Crew performance is now the most important safety issue in LNG shipping and terminal operations, said experts at Riviera Maritime Media’s LNG Ship/Shore Interface, Europe virtual conference
The coronavirus crisis this year has pushed shipping to the limit in terms of seafarer fatigue and morale, causing concerns over competencies and safety during ship/shore operations.
These issues were discussed during the safety, risk and competency session by panellists Bureau Veritas global market leader for gas carriers and tankers Carlos Guerrero; Oil Companies International Marine Forum (OCIMF) nautical adviser Sanchay Srivastava; and MOL LNG manager and Society of International Gas Tanker and Terminal Operators (SIGTTO) committee chair Steve Allibone.
LNG shipping companies are finding crew changes difficult while international travel is restricted during the Covid-19 pandemic.
Mr Allibone said seafarers are therefore “doing extra time on ships resulting in fatigue, mental health issues and attempted suicides”.
He shared MOL LNG’s experience and crew change successes, adding LNG carriers are being diverted to ports in the Philippines and Japan for crew changes in some cases.
But he is concerned how fatigue is impacting operations. “Competency on ships is challenged in these difficult times,” he said.
MOL has a competency assurance system and computer-based training to improve seafarer knowledge, skillsets and experience. “This is to maintain competency on ships,” said Mr Allibone.
LNG ship operators are using video-conferencing technology for calls to vessels and cameras for remote inspections and monitoring when people are unable to travel to ships in ports.
SIGTTO is doing its part to improve competency. It is revising the LNG competencies this month (November 2020) to include updates and add competencies for floating storage and regasification units (FSRUs).
“We are looking at cargo control rooms, human-machine interfaces and alarm management,” said Mr Allibone. “It is aimed at reducing mistakes that happen in cargo control.”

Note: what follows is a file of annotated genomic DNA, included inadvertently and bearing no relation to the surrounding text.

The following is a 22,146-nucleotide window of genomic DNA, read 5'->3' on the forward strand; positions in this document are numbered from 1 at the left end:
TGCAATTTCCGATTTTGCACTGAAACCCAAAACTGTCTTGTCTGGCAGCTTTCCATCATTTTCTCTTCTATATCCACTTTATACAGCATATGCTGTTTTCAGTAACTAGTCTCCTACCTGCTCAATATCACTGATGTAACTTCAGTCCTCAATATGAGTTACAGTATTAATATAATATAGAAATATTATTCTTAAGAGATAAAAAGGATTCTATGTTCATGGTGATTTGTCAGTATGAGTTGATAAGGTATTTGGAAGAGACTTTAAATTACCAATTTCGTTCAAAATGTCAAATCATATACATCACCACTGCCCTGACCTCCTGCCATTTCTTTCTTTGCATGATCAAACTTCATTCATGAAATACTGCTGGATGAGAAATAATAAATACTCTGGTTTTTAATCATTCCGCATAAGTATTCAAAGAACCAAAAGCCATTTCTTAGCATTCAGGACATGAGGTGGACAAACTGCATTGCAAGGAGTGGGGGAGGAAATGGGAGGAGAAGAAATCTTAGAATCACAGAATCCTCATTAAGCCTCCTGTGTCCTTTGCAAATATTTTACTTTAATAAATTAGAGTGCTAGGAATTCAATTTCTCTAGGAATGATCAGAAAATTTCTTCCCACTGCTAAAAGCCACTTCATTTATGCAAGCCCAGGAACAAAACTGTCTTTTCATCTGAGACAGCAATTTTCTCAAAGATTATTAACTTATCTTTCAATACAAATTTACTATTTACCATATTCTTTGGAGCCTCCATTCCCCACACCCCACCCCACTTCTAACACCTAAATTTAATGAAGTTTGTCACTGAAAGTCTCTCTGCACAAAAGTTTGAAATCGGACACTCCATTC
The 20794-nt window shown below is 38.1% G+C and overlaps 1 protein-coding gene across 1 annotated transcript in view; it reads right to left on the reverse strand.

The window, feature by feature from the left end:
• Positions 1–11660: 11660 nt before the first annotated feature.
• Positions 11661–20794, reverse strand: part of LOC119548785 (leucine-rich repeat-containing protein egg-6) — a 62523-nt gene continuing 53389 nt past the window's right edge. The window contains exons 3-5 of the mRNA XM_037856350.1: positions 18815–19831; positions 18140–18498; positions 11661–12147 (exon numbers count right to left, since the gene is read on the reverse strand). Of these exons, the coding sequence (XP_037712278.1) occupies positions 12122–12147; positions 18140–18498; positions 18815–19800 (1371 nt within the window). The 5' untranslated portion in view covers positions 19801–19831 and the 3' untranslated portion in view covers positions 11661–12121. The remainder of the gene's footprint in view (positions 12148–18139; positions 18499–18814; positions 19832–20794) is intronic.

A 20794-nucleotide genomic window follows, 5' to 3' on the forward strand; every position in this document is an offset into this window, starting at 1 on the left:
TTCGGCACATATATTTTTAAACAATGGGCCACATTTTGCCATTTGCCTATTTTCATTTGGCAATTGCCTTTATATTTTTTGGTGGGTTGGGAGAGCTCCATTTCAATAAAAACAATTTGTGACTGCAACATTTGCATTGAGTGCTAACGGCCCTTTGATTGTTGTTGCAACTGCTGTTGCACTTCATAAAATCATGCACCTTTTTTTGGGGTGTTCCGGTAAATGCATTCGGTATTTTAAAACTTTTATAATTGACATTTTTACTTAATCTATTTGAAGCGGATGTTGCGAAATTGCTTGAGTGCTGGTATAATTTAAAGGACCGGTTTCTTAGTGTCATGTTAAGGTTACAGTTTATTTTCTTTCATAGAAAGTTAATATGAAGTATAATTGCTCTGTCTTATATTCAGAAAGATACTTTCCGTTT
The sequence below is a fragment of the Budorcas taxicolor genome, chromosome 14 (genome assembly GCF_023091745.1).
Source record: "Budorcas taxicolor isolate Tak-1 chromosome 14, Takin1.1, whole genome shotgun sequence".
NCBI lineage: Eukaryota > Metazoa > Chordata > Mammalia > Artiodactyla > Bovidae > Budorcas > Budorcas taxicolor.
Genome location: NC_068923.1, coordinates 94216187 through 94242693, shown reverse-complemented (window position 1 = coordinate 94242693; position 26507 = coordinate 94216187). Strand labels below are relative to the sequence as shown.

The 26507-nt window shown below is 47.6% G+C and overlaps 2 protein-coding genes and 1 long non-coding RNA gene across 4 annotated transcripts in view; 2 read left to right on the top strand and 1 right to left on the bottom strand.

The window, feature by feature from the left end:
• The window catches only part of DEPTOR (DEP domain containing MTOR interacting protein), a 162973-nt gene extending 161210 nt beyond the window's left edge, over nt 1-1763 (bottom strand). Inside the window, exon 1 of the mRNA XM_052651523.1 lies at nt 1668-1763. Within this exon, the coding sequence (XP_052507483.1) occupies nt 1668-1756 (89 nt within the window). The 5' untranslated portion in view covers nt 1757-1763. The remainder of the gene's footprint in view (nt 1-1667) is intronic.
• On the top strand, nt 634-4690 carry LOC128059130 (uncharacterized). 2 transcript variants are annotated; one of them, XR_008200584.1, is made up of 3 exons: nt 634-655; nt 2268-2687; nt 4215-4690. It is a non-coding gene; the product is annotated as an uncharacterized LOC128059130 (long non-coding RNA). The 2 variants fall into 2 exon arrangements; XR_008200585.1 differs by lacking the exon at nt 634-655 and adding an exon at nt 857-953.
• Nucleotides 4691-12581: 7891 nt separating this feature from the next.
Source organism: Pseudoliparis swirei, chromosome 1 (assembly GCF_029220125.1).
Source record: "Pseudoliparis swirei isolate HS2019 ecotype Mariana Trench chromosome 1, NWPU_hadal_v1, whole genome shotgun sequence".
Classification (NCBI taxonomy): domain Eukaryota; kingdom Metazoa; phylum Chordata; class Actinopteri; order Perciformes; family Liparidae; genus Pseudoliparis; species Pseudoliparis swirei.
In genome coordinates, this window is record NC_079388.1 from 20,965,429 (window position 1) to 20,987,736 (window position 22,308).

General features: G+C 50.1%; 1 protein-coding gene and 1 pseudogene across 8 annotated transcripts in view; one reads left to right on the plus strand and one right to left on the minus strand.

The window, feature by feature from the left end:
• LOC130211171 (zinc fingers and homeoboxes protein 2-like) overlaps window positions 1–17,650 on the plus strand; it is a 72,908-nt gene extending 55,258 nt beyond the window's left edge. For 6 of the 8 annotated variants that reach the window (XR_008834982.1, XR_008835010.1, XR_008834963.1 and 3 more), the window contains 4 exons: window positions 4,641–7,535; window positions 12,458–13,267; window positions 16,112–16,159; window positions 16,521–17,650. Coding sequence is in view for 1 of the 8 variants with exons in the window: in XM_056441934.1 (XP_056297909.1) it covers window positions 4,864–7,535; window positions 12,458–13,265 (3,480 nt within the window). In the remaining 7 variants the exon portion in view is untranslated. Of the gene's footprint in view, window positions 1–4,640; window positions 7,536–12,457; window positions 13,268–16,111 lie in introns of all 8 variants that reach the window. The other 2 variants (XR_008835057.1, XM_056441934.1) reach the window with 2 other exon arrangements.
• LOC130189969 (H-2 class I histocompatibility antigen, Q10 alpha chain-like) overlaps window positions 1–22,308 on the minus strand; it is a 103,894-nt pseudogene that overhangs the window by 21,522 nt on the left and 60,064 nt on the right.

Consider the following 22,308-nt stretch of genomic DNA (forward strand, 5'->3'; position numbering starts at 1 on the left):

OCIMF has introduced a new International Safety Guide for Tankers and Terminals (ISGOTT 6) this year, jointly with International Chamber of Shipping and International Association of Ports and Harbours. Mr Srivastava said the biggest change in ISGOTT is adding human factors to the guidance. This has been reappraised to include technical and management competency guidance.
He said there are changes to safety management systems, including complementary tools and processes such as permits to work and risk assessments. There are also changes to Lock-out/Tag-out, stop work authority and their link to the underlying principles of the International Safety Management (ISM) Code.
“There is a new chapter on alternative and emerging technologies and one on cargo inspections,” said Mr Srivastava.
OCIMF also revised marine terminal administration and the critical importance of the tanker/terminal interface. There is also revision to maritime security and its link to both the International Ship and Port Facility Security Code and industry’s maritime security best management practices.
Inside ISGOTT 6, the ship/shore safety and bunkering operations checklists have been revised to reflect changes in understanding the impact of human factors in their effective use, said Mr Srivastava.
Ensuring individual and joint responsibilities for the tanker and the terminal are clearly communicated before arrival, and when alongside, was central to this objective.
What is new in ISGOTT 6
Reappraised topics include:
Mr Guerrero explained how classification societies can mitigate technical risks from deploying and operating FSRUs. He addressed the increased risks of FSRU projects including the challenge of floating regasification installations.
Some of the key technical challenges are in designing FSRU hulls and mooring systems for the anticipated environmental conditions these vessels would operate in.
Others are the potential of damage to cargo containment systems from sloshing forces and risks to the processing and regasification systems from poor design.
Bureau Veritas has undertaken hydrodynamic studies and mooring configuration assessments to reduce risk to FSRUs.
Permanent mooring systems are covered by classification NR493. These include yoke towers, mooring lines, anchors, turrets and bearings on vessel attachments.
Some of the risks and concerns are from topside congestion and the type of regasification system installed.
There are also risks from ship/ship transfer systems. Class notation covers the classification of transfer systems for liquefied gas in parallel and tandem configurations, transfer systems using flexible hoses and overall risk assessment, said Mr Guerrero.